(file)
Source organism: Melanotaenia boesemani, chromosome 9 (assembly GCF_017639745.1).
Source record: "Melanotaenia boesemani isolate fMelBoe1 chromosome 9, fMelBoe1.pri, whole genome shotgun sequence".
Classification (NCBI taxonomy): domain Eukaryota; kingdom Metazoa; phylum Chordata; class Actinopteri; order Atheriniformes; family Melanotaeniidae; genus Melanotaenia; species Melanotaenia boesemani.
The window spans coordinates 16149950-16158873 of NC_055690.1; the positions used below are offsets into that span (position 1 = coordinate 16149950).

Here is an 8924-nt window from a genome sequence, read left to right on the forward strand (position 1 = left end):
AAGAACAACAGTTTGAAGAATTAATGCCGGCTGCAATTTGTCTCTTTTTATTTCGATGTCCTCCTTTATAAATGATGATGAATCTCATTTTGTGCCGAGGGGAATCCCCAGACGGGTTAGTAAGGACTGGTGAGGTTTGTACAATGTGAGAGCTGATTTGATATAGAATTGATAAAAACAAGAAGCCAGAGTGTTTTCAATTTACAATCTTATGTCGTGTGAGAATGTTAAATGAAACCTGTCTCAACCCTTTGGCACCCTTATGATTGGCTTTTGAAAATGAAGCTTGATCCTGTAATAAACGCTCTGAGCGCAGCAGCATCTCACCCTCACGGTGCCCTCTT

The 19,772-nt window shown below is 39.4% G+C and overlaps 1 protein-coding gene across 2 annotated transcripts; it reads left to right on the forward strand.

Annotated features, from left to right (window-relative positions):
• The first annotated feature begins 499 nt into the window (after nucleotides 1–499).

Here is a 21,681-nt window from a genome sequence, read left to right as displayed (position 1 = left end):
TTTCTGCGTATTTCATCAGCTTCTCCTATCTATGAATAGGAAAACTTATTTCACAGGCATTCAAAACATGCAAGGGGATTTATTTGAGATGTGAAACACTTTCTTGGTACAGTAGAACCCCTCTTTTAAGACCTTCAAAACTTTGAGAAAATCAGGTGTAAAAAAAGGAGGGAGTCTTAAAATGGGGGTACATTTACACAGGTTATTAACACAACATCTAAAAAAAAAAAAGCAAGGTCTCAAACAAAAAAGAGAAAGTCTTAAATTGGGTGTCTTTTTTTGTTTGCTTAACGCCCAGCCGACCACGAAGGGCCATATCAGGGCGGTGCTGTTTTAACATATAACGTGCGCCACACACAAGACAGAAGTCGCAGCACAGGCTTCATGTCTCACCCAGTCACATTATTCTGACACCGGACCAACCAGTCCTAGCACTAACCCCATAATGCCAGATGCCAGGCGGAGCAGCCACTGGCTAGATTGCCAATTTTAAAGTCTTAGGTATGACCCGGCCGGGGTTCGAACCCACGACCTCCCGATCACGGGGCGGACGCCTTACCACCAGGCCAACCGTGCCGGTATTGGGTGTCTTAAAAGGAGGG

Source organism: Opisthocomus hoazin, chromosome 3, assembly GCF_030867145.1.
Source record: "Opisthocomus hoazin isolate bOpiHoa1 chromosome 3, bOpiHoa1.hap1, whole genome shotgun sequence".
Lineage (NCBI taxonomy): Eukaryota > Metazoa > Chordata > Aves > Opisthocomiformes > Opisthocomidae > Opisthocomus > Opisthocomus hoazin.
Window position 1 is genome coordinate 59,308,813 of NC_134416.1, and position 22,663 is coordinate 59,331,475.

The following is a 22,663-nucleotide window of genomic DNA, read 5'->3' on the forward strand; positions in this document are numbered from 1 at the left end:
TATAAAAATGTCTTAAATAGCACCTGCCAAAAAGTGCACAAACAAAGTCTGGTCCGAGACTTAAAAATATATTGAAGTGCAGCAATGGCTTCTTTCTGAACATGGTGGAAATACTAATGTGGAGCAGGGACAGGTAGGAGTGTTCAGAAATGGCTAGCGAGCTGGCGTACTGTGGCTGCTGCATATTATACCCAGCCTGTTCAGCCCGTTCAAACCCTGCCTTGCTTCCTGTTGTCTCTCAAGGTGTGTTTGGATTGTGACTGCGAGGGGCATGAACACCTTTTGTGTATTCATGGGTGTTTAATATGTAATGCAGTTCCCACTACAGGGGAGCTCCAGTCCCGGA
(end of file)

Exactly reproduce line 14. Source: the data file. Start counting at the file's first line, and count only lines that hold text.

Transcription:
Lineage (NCBI taxonomy): Eukaryota > Metazoa > Chordata > Aves > Opisthocomiformes > Opisthocomidae > Opisthocomus > Opisthocomus hoazin.